Wednesday, November 14, 2007

NComputing : Getting more from less

In a country like India with its wide digital divide, a solution like sharing computer processing and computing capacities could make a big difference. Shonali Misra finds out more about NComputing.


Operating a computer these days is as routine as writing in a notebook (not the laptop!) Though computer prices have declined over the years, it is still difficult for every average middle-class person to be able to afford one. In this scenario, when any individual or organisation has an affordable as well as efficient option of computing, cyberspace seems so much more accessible.

Turning complexity simple enters the NComputing solution. Founded in 2003 by a Korean engineer, Young Song, and German inventor, Klaus Maier, dedicating more than 12 years of applied research in multiuser computing, NComputing breaks the affordability and complexity barriers that have limited the PC from being deployed everywhere.

NComputing, Inc. (www.ncomputing.com) is a privately held software and hardware technology design and manufacturing company with offices in Australia, Canada, China, Germany, India, Korea, Poland, Russia, the United Kingdom, and the United States. Headquartered in Redwood City, CA, the company's patented technologies drastically lower costs, improve manageability and reduce energy consumption.

Explaining how the system works, Mr Raj Shah, Chief Marketing Officer, NComputers, says, "The NComputing system is based on the simple fact that today's PCs are so powerful that the vast majority of users only need a small fraction of the computing capacity. Most users only tap one to five percent of the more powerful PC's processing power. NComputing taps this unused capacity so that it can be simultaneously shared by 7 to 30 users at a time."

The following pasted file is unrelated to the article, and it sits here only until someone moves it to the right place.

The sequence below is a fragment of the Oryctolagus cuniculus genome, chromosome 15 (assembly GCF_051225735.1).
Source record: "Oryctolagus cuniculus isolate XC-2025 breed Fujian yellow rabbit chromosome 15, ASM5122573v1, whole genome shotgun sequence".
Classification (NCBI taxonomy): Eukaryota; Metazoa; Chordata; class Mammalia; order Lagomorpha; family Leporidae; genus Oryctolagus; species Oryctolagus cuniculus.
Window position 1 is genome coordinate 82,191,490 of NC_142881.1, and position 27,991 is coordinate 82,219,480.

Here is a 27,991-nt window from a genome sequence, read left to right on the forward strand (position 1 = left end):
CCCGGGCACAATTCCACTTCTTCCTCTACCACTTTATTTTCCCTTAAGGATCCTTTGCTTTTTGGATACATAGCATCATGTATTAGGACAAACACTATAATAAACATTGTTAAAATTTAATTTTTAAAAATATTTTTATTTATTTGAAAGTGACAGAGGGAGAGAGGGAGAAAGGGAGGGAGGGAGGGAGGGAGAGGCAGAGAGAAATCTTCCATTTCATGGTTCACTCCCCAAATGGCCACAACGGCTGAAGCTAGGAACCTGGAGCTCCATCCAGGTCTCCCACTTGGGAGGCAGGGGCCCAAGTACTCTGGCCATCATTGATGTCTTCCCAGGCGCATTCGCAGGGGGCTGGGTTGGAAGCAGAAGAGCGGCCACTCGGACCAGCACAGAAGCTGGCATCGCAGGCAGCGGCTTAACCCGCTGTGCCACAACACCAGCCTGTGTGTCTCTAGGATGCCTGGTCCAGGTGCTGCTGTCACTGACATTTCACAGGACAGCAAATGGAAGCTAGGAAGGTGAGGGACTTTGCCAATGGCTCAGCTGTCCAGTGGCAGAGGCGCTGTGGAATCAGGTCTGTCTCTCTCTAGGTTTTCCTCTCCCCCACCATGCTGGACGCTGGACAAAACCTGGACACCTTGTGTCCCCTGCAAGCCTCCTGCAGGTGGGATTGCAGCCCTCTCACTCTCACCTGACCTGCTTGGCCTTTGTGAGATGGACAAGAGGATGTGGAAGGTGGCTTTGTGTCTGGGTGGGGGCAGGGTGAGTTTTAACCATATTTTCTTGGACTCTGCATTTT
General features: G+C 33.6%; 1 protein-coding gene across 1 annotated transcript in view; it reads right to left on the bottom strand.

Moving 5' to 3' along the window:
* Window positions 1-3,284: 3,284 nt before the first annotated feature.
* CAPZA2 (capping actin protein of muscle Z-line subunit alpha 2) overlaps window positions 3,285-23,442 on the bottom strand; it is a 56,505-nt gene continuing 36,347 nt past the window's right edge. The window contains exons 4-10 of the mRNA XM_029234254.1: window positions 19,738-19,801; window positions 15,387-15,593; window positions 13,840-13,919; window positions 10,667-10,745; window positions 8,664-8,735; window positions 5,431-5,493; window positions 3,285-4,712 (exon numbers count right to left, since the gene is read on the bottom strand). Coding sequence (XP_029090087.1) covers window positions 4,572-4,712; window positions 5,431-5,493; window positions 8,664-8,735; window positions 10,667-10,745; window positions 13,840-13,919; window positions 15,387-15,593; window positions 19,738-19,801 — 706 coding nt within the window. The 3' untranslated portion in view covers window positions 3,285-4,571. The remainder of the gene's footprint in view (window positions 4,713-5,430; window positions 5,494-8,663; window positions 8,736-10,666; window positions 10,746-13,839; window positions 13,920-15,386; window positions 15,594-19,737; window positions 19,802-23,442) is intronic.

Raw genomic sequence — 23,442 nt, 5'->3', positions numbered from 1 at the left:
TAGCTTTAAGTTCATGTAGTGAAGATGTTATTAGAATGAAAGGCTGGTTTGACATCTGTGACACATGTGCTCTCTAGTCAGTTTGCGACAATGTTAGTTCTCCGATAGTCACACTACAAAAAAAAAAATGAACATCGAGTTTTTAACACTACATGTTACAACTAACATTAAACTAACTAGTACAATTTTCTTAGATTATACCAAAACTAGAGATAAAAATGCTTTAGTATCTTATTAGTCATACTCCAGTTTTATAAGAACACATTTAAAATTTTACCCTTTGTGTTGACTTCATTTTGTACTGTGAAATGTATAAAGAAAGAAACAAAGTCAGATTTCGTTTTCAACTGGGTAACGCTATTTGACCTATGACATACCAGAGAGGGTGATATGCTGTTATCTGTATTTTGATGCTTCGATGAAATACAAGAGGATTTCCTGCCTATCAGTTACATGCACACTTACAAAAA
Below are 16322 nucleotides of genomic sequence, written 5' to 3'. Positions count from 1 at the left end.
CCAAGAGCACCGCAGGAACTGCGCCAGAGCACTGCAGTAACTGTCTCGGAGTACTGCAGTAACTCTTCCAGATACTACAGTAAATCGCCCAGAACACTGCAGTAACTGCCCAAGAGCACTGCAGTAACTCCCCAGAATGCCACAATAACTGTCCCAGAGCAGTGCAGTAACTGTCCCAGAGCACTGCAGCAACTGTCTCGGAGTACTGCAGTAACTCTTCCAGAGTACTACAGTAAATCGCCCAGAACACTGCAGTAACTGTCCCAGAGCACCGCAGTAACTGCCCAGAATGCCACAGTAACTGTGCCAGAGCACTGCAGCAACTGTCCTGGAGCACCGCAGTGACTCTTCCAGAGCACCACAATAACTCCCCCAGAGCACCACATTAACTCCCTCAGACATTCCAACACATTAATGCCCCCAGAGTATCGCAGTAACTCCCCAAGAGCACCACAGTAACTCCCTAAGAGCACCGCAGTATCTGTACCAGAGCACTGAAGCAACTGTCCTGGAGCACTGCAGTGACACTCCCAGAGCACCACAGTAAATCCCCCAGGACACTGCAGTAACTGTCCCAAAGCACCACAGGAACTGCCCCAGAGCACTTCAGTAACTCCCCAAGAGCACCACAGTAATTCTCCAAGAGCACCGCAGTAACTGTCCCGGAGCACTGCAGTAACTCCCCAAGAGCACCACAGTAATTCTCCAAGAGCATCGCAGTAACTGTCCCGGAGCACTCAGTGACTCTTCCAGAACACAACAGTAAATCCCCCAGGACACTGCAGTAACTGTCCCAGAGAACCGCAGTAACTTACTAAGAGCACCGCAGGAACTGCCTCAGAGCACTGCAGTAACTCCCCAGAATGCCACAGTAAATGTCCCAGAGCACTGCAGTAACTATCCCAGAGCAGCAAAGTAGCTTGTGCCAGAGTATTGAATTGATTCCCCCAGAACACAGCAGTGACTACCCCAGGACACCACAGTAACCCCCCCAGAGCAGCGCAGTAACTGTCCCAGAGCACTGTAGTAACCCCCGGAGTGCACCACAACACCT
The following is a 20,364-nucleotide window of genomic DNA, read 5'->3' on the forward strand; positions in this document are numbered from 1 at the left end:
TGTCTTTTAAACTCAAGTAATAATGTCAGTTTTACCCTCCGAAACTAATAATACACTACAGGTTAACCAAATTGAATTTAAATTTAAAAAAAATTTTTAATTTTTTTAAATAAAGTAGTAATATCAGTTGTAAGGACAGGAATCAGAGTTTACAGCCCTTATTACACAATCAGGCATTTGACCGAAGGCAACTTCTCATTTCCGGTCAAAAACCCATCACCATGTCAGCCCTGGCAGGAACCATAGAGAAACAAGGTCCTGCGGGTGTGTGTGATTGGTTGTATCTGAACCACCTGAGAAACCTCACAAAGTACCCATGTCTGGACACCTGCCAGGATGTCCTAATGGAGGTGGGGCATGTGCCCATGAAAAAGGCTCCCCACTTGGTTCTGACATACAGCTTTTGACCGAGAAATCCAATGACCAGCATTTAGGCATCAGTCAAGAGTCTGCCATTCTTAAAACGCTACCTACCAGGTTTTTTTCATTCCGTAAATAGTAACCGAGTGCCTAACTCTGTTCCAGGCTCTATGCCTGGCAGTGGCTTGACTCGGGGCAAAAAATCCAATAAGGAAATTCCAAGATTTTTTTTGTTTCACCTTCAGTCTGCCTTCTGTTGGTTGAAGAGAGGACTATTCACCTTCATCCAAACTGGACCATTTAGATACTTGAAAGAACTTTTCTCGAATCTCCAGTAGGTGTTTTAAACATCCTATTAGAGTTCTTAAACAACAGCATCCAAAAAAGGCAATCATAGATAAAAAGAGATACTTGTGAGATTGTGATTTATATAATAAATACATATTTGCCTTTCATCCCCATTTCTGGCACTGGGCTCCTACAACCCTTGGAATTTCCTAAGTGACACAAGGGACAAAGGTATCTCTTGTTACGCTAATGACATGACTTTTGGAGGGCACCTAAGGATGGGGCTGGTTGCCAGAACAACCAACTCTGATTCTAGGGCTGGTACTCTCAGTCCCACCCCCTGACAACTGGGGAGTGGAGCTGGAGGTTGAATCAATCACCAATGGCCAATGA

Each user's monitor, keyboard, and mouse are connected to a very small and highly reliable NComputing access device, which is then connected to the shared PC. This thus brings down the cost of infrastructure, installation, and maintenance.



In addition to lower initial costs, the NComputing solution also lowers ongoing support costs. For example, the NComputing access devices only use one watt of electricity—compared to 120 watts of electricity for a dedicated PC.

The 95 percent electricity reduction is especially critical in India where electricity rates are high with India facing a 70,000 MW power shortage along with power supply being unreliable, adds Shah. The lower power consumption also reduces the need for uninterruptible power supply (UPS) systems and inverters.

Finally, since fewer PCs need to be maintained, the support, maintenance and replacement costs are significantly lower. The additional bonus is an 80 percent reduction in e -waste.



How it works

With the NComputing solution, each user still has his/her own monitor, keyboard, mouse and speakers. However, instead of connecting directly to a PC, these peripherals connect to a small NComputing access terminal on their desk. The access terminals connect either directly (X Series) or over Ethernet (L Series) to the terminal services software using the high performance User eXtention Protocol (UXP).



Presence in India

With a two year presence in India already having delivered around 200 seats, the company plans to work with the central and state government bodies, Non-Government Organisations (NGOs) and school systems. Azim Premji Foundation, Jindal South-west (JSW) - Vijaynagar Steel Plant near Hospet, Apollo Hospitals in Bangalore, and RV Public Girls school, Bangalore, are a few of the local names who have opted for the simplified computer solution. Digital Waves (http://www.digitalwaves.in/) is the Bangalore distributor for NComputers.

Story


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1 Comments:

At 5:35 AM, Blogger sreeram said...

A LINK TO Digital Waves Bangalore will be quite useful ;)

thanks for your useful post
sreeram

 

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